KC leaders listen as urban core students speak out on violent crime and its effects

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KANSAS CITY, Mo. -- High school students in the urban core say blood shed all around them is taking a toll on their lives.

The Jackson County prosecutor, Kansas City police and the mayor all gathered Thursday to hear what the kids had to say.

"There is nothing, nothing more important than what we are talking about today," Mayor Quinton Lucas said.

After three homicides in the span of about four hours Wednesday, including the death of an 18-year-old, a student summit on violent crime couldn't have happened at a better time.

"We recognize we don't have all the answers," Lucas said. "There's not an answer at City Hall. There's not an answer at the prosecutor's office, at the police department that is unique and is special. We need to engage with youth in our community."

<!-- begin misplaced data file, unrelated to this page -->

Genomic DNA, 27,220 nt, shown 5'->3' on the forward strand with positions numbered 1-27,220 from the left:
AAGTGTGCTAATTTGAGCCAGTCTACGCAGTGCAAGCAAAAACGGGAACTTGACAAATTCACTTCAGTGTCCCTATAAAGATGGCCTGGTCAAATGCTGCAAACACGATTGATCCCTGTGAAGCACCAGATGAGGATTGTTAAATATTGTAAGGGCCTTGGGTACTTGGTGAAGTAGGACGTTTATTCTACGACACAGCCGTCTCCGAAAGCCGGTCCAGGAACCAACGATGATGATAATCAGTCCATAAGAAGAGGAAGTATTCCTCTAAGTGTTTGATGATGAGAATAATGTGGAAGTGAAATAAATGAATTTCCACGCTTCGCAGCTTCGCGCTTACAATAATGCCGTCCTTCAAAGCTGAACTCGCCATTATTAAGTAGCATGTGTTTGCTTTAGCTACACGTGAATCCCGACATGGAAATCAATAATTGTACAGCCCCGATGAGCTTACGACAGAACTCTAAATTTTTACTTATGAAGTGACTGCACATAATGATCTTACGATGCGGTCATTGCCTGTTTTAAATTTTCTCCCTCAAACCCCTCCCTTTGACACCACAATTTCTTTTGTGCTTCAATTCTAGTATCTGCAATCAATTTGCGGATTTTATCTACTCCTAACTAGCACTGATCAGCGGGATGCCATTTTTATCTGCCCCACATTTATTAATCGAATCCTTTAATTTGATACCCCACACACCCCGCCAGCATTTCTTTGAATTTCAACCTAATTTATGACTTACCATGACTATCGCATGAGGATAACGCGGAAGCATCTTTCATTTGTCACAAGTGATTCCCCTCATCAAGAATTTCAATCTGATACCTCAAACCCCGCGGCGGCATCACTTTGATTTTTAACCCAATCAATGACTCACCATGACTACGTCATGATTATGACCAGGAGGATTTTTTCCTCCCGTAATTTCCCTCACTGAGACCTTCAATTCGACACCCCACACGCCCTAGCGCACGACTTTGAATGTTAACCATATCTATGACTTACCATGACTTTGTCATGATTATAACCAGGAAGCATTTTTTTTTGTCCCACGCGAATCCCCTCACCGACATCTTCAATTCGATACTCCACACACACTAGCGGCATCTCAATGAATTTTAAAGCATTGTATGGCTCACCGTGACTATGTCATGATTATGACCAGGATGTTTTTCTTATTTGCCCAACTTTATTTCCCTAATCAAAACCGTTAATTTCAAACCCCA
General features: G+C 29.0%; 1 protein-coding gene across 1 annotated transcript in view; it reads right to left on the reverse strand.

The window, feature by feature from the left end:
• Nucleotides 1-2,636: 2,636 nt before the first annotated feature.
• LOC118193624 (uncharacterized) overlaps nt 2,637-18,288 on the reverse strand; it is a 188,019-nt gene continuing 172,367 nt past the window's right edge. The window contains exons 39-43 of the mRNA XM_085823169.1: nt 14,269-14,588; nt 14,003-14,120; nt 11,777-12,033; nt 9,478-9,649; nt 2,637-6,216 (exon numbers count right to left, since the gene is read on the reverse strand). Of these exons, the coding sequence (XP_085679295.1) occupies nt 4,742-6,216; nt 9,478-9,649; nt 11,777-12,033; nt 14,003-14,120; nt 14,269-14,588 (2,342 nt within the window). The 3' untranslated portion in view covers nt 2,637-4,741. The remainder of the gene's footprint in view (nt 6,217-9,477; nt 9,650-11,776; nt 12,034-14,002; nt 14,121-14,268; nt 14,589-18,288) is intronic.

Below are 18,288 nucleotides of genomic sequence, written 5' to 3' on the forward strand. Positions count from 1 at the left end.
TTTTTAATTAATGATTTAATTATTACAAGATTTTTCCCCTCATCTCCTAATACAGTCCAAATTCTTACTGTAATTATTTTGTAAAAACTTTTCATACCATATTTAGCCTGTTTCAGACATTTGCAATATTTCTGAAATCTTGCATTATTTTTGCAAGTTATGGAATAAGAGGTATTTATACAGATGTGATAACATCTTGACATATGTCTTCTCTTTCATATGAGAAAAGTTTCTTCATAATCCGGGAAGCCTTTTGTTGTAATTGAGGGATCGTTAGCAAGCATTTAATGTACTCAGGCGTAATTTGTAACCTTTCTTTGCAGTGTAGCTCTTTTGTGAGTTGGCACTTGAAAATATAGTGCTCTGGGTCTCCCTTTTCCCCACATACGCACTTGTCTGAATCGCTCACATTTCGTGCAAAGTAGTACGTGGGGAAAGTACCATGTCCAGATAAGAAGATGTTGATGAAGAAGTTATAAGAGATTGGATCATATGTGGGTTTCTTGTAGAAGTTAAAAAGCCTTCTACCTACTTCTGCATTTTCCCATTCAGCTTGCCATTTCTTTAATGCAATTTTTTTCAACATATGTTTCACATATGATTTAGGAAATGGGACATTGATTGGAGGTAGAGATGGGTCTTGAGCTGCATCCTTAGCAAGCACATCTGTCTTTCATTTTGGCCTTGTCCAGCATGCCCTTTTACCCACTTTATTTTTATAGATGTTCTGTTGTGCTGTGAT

School leaders said by allowing a group of up to 30 high school students to share the stresses that violence places on their lives, teens might better cope with trauma and know there are leaders trying to help.

"If you keep your guard up, that means you have social and emotional defenses up," KCPS Superintendent Mark Bedell said. "We are tying to get them to lower their guard. Once they lower their guard and they offload that on people, on adults or advocates, it will allow for them to focus on academics."

Bedell said the listening session wasn't open to the public so young people could express the truth about what they're feeling.

The student summit was mediated by the Center for Conflict Resolution.

"I have a 15-year-old and a 19-year-old son, and I tell you, I spend time with them," KCPD Deputy Chief Karl Oakman said. "I make sure I understand what they are dealing with, what they are seeing and what they think of the violence."

Bedell also announced that Kansas City schools are getting a $2.6 million crime victims grant to put more clinicians in the district's schools. The additional staff will help students cope with violence-based trauma and teach kids conflict resolution skills.

Police said the three killings Wednesday all appear to be unrelated. Guns are the only common factor among the victims. They were all shot to death.

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